How Important is length of Mash? - Home Brew Forums
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Old 04-21-2013, 07:25 PM   #1
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Been wondering and haven't found a whole lot of good research but how much time is really need for conversion for a typical Mash....my Mash tun recently has really been dramatically dropping temps after 30 minutes going from 150 to 140 very quickly...but haven't notice any change in efficiency and final product has been great

What I want to know is there research on how much time you really need to convert at optimal temps?


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Old 04-21-2013, 07:26 PM   #2
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I use an insulated keggle with a false bottom for reference


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Old 04-21-2013, 07:55 PM   #3
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You can use iodine to tell if you have any starch left. Just collect a sample (a drop or 2) of your wort, put it on something like a white plate so you can see color changes and add a drop of iodine next to it. Use a toothpick to mix the two. If it turns blue, there is still starch. If the iodine stays reddish, there is no starch left.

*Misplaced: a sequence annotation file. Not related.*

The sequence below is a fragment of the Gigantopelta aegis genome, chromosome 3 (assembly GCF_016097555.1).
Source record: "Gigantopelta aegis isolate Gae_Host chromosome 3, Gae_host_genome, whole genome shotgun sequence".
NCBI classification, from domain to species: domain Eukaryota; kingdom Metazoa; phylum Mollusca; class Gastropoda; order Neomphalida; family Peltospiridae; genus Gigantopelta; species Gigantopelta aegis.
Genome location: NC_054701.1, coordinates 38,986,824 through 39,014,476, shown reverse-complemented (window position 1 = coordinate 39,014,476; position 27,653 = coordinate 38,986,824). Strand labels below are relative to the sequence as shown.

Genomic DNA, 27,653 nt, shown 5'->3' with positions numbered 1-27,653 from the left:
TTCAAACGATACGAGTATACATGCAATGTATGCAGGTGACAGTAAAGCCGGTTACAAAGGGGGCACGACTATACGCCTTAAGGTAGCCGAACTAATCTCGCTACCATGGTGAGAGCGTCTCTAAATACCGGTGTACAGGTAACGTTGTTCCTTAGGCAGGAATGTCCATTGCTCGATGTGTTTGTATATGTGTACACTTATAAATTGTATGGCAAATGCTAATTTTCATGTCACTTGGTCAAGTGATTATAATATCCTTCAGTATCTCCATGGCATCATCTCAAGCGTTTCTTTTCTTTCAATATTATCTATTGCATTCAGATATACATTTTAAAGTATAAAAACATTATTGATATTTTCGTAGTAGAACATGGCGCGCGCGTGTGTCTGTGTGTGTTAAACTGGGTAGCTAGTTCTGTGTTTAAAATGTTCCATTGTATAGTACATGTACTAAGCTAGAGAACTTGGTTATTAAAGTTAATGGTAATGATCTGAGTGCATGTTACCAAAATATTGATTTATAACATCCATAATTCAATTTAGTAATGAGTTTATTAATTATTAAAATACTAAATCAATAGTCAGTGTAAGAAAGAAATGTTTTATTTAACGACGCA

Your enzymes work over a range of temperatures so you get conversion from alpha amylase and beta amylase as it cools. Starting at 150 would get you a pretty dry beer and as the temperature goes down, the beta amylase has more effect and will make the wort more fermentable. If you start at a higher temperature the wort will be less fermentable because beta amylase is denatured at the higher temperatures. Your efficiency won't change but the fermentability of the wort will.

I'd read that the enzymes work quickly but I couldn't find a definitive number of minutes or hours so I experimented by starting a batch with the intent of taking an immediate sample and then one every 5 minutes until I got no change in color with my iodine. I BIAB so my grains were ground fine. At mash in the sample turned dark blue, so there definitely was starch. I missed the 5 minute mark and grabbed the sample at 7 minutes. No change in color, so the enzymes reacted in less than 7 minutes.

With a coarser crush, you need to get the water to the center of the particles to get the conversion since the dry grain won't convert. That's where the 60 minute mash becomes necessary as you wait for the grains to get wet and leach the sugars back out.

 
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Old 04-21-2013, 08:01 PM   #4
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I have heard people mention conversion times of as low as 15 to 20 minutes, but I always go with 60 just to be safe. At lower temps (e.g. 148-149) it can take longer.

 
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Old 04-21-2013, 09:18 PM   #5
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Quote:
Originally Posted by RM-MN
You can use iodine to tell if you have any starch left. Just collect a sample (a drop or 2) of your wort, put it on something like a white plate so you can see color changes and add a drop of iodine next to it. Use a toothpick to mix the two. If it turns blue, there is still starch. If the iodine stays reddish, there is no starch left.